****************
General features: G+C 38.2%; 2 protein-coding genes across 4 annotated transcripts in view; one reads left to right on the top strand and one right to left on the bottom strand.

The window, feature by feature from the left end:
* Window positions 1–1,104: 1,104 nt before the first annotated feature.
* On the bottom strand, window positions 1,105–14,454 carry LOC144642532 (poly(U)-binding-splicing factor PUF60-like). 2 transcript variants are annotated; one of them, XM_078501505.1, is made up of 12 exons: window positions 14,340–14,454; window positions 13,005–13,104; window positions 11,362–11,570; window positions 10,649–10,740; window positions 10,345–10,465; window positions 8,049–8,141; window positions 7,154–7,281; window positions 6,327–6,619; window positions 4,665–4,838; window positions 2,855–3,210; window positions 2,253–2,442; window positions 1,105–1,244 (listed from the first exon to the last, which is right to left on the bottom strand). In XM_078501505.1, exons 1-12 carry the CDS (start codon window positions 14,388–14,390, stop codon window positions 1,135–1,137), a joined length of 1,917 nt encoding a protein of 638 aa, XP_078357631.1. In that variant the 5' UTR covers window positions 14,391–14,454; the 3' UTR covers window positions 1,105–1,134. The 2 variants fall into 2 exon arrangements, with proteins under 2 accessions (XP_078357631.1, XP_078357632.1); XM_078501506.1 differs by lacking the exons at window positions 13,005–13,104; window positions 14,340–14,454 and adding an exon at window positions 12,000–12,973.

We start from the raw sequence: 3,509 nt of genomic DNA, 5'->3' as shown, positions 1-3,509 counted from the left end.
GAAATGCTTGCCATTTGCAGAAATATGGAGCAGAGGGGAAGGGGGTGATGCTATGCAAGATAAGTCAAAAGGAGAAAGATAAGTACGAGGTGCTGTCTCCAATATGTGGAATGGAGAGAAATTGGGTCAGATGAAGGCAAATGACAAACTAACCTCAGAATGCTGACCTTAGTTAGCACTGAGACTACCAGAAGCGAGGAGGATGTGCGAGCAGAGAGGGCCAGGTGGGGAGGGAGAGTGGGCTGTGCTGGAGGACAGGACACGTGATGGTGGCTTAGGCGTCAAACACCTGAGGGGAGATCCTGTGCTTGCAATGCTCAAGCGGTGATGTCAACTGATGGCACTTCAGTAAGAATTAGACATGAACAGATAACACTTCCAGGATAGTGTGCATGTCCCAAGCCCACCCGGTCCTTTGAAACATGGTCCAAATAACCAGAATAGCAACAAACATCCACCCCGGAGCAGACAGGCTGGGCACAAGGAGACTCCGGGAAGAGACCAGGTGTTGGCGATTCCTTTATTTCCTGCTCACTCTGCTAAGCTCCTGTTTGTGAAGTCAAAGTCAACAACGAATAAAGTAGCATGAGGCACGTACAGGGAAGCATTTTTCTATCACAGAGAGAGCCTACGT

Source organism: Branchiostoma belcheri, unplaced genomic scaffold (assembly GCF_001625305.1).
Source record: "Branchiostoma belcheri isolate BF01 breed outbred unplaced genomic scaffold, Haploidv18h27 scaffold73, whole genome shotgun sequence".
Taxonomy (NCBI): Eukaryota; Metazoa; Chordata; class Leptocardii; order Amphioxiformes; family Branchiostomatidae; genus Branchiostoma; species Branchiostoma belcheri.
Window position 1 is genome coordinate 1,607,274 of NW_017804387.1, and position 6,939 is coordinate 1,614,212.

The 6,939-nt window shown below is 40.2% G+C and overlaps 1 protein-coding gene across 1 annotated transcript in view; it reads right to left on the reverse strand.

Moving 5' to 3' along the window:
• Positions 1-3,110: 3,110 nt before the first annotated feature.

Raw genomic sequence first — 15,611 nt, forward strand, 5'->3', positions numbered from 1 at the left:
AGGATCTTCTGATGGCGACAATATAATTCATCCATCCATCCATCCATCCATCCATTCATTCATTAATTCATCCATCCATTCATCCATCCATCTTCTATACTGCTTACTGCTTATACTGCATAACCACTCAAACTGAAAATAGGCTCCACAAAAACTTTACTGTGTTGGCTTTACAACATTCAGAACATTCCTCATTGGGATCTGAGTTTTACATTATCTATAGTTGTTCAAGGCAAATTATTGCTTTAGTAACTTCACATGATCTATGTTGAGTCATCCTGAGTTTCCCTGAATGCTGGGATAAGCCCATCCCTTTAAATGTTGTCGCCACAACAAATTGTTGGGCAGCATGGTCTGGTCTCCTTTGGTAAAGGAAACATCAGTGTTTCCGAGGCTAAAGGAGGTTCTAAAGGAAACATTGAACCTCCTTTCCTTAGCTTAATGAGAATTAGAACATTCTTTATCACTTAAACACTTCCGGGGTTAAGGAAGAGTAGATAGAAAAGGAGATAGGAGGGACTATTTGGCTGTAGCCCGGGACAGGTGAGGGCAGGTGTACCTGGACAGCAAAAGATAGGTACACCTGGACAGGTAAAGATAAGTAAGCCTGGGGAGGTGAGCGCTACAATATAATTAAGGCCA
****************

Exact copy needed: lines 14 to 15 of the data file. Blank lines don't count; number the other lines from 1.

Raw genomic sequence first — 15,611 nt, forward strand, 5'->3', positions numbered from 1 at the left:
AGGATCTTCTGATGGCGACAATATAATTCATCCATCCATCCATCCATCCATCCATTCATTCATTAATTCATCCATCCATTCATCCATCCATCTTCTATACTGCTTACTGCTTATACTGCATAACCACTCAAACTGAAAATAGGCTCCACAAAAACTTTACTGTGTTGGCTTTACAACATTCAGAACATTCCTCATTGGGATCTGAGTTTTACATTATCTATAGTTGTTCAAGGCAAATTATTGCTTTAGTAACTTCACATGATCTATGTTGAGTCATCCTGAGTTTCCCTGAATGCTGGGATAAGCCCATCCCTTTAAATGTTGTCGCCACAACAAATTGTTGGGCAGCATGGTCTGGTCTCCTTTGGTAAAGGAAACATCAGTGTTTCCGAGGCTAAAGGAGGTTCTAAAGGAAACATTGAACCTCCTTTCCTTAGCTTAATGAGAATTAGAACATTCTTTATCACTTAAACACTTCCGGGGTTAAGGAAGAGTAGATAGAAAAGGAGATAGGAGGGACTATTTGGCTGTAGCCCGGGACAGGTGAGGGCAGGTGTACCTGGACAGCAAAAGATAGGTACACCTGGACAGGTAAAGATAAGTAAGCCTGGGGAGGTGAGCGCTACAATATAATTAAGGCCA